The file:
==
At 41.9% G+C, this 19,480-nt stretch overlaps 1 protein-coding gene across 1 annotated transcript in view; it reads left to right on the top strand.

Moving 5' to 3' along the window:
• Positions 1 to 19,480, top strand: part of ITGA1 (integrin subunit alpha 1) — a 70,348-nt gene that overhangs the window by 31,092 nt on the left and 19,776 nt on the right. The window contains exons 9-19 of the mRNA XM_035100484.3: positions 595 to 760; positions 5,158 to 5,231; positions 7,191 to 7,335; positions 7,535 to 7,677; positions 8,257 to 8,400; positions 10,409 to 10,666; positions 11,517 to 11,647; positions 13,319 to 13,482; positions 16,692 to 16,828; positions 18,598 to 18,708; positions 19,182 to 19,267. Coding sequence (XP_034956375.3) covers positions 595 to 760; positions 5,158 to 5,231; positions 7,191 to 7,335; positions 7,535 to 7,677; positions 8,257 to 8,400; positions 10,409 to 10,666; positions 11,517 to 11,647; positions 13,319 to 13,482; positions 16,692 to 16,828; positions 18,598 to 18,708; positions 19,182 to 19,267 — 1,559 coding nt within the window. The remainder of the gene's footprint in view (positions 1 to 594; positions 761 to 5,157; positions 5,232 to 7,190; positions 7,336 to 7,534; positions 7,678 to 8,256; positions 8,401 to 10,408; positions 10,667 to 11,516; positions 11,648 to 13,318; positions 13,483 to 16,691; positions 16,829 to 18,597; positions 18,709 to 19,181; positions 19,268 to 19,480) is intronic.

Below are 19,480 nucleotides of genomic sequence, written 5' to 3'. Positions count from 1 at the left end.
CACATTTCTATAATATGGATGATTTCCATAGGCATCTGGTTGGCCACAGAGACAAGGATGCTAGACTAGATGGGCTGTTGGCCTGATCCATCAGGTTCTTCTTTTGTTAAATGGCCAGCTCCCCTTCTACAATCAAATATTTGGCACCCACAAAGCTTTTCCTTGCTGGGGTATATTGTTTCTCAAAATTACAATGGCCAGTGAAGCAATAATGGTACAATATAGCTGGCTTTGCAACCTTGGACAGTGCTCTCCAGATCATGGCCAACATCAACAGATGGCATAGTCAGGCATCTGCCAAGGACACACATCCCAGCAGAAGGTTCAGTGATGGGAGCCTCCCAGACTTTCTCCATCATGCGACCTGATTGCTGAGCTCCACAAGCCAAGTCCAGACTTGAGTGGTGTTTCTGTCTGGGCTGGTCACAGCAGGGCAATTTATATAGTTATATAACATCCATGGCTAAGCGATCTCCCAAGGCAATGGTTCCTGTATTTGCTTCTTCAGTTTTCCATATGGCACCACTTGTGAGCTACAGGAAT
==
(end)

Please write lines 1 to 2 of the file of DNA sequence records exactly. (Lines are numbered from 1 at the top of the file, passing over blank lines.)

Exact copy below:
At 41.9% G+C, this 19,480-nt stretch overlaps 1 protein-coding gene across 1 annotated transcript in view; it reads left to right on the top strand.

Moving 5' to 3' along the window: